Heroes and Villains by Angela Carter
Continuing with strange stories, Carter’s ‘Heroes and Villains’ is a Gothic domestic drama that comprises a barbaric romance amid a post-apocalyptic nightmare. Much of civilization has been wiped out by some type of “blast” in a war. What was it? We don’t know. All we learn is that the people who live in the world described in the novel have been splintered into several groups – the Soldiers (the remnants of the army), the Workers, the Professors, the Barbarians, and the outcast mutant Out People.
Marianne is bored of monotonous life in the town of the Professors and at 16, exempts herself by running off with her brother’s killer, a Barbarian named Jewel. Carter blurs binaries as Marianne falls in love with the illiterate brute who rapes her into marriage, and the runaway girl is a stranger to her own needs and desires. It’s strange, unnerving and unpleasant to read to the extent that I felt weary. A wild ride, indeed.
The Death of Grass by John Christopher
With the deadly Chung-Li virus wiping out all grain-based crops worldwide and soon landing on England’s doorstep, fragile civilization collapses overnight. As the revelation of the grass virus spreads, the country’s government, police and elected officials lose their power and there is a rapid breakdown of societal norms. In the wake of a global catastrophe, every man is for himself.
To reach his brother’s remote farm, John stockpiles supplies and weapons and leads his little band of survivors along on a tedious journey from London. In just a matter of days, characters switch from being civilized beings to murderous savages. Would ordinary law-abiding citizens resort to violence so quickly?
‘The Death of Grass’ tells the tale of a realistic environmental catastrophe. It shows just how precarious life on this planet truly is. It is a fast-paced, engrossing story that explores tyranny, the implications of leadership, the balance of Nature and advanced science, and more. I just wonder whether they ever did manage to return to their ‘normal civilization’ after committing such heinous crimes.
The Road by Cormac McCarthy
The only novel on the list that I haven’t read, but that I’ve wanted to pick up for years. A father and his son walk alone through burned America. Nothing moves in the ravaged landscape save the ash on the wind. Their destination is the coast, although they don’t know what, if anything, awaits them there. They have nothing; just a pistol to defend themselves against the lawless bands that stalk the road, the clothes they are wearing, a cart of scavenged food – and each other.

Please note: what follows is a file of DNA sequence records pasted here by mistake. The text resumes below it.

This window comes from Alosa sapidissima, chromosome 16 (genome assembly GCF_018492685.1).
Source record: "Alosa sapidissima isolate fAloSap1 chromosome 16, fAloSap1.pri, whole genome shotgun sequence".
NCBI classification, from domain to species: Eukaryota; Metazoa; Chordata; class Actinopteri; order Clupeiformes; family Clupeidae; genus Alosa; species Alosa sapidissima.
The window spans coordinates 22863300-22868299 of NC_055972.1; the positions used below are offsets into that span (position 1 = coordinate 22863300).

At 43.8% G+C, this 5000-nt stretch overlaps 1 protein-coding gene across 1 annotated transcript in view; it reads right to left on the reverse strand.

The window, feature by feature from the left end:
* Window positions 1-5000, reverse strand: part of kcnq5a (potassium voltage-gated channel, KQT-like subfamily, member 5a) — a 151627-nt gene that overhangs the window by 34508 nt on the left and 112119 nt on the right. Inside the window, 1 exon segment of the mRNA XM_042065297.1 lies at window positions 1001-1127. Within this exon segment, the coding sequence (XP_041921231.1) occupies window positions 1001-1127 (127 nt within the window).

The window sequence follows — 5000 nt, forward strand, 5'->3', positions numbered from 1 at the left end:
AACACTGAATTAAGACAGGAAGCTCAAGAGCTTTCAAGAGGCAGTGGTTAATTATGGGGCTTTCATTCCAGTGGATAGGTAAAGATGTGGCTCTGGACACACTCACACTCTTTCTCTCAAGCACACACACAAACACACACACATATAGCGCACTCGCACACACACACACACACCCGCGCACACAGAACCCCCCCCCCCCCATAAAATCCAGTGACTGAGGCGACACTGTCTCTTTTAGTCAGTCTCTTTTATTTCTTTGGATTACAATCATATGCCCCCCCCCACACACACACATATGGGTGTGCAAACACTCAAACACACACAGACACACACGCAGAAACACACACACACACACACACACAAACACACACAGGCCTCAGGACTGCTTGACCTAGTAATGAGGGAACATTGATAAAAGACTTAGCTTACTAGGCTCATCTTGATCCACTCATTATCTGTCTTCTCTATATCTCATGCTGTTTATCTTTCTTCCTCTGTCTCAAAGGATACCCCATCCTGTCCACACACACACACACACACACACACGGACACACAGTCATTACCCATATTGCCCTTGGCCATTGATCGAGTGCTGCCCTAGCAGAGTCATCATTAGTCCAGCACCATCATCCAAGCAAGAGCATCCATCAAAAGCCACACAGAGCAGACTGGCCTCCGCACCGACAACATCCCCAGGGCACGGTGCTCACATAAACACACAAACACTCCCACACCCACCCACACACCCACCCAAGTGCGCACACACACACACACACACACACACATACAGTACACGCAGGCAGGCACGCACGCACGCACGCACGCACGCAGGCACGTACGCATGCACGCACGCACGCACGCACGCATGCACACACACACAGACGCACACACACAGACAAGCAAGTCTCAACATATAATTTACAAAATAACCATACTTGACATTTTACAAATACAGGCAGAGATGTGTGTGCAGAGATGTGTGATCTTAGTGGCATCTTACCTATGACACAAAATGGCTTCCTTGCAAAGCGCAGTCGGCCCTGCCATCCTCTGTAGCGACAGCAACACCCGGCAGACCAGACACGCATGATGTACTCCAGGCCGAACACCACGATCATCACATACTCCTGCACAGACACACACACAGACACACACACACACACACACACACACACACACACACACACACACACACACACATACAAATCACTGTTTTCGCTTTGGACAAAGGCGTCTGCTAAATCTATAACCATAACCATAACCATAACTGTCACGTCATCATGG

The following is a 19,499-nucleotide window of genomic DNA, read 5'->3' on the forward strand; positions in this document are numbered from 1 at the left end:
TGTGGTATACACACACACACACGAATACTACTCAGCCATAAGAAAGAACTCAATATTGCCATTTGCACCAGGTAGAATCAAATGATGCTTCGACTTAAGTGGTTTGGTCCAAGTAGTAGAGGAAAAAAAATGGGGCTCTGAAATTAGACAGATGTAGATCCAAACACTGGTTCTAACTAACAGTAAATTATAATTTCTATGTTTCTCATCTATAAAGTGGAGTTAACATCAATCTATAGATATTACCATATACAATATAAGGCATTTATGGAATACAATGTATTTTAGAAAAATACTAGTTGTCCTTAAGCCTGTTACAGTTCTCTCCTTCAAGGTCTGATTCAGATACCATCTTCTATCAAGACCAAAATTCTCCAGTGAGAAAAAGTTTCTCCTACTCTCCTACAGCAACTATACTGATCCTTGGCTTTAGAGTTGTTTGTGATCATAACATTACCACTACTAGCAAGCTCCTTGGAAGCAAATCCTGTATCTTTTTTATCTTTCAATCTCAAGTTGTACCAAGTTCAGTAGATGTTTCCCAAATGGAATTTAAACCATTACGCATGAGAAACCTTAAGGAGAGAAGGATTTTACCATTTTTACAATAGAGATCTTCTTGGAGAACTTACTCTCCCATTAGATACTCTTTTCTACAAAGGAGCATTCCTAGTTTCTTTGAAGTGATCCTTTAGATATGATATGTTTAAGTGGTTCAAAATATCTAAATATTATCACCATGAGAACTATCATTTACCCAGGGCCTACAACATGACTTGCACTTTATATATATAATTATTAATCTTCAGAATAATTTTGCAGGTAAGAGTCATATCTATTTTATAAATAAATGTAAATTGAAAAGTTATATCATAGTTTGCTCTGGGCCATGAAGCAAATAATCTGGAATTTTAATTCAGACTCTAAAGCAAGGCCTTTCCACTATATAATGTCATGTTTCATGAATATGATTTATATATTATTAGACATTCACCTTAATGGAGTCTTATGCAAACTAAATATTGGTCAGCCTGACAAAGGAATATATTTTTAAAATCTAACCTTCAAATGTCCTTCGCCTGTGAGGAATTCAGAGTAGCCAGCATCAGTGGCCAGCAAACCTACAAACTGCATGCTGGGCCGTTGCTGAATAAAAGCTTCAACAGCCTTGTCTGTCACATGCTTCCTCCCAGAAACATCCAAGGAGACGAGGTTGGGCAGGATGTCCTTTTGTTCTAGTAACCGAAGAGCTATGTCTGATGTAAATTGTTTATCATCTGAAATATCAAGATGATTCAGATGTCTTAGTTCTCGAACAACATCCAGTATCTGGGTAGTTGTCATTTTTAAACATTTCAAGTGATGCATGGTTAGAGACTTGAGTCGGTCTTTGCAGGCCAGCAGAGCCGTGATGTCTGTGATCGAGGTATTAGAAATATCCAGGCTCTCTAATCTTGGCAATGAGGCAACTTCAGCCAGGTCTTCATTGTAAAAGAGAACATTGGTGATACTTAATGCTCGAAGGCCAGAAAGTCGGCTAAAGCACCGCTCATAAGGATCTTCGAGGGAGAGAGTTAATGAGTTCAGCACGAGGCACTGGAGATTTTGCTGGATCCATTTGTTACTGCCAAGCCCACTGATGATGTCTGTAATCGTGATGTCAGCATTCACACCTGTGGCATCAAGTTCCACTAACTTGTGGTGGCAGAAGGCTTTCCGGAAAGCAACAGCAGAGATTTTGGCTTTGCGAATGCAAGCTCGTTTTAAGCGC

Cat’s Cradle by Kurt Vonnegut
‘Cat’s Cradle’ is a bizarre, satirical commentary on modern man and his madness. The story begins as a satire about a journalist’s attempt to investigate the life of one of the creators of the atomic bomb but ends as a bleak allegory about the annihilation of life on earth.
Vonnegut’s irreverent wit and straightforward prose makes for a whole combination of wacky nonsense with poignant, often satirical, philosophical messages. Although he wrote this in the 60s, the ethical question of man-playing-God remains more relevant than ever: ice caps are melting, sea levels are rising, forests are burning. Just because scientists possess the tools and power to create something doesn’t mean they should.
Station Eleven by Emily St. John Mandel
‘Station Eleven’ is an audacious novel with its events taking place before, during, and after the pandemic of the Georgian flu. The human race collapses and takes everything we have come to know with it. Phones, air travel, medicine, spacecraft, the Internet, everything.
It is a layered, thought-provoking story that ultimately reminds us that nothing is promised. Rather than being teleological, this novel asks, who says things will get better? Overall, although some things are left unsaid, the story wrapped up perfectly, leaving us to wonder what the lives of the survivors will entail in the years to come.
The Hunger Games by Suzanne Collins
The trilogy we all know and love; in the ruins of a place once called North America lies the nation of Panem, a shining Capitol surrounded by twelve outlying districts. The Capitol is harsh and cruel and keeps the districts in line by forcing them to send one boy and one girl between the ages of 12 and 18 to participate in the annual Hunger Games.
‘The Hunger Games’ is dystopian but not without hope. It’s dark and foreboding but not without the light of the human spirit keeping aflame. I’m hoping that Collins’ upcoming prequel, ‘The Ballad of Songbirds and Snakes’, gives us an insight into how Panem reconstructed itself after the Dark Days.
Have you read any of these novels? What post-apocalyptic books would you add to the list?
Stay home and stay safe,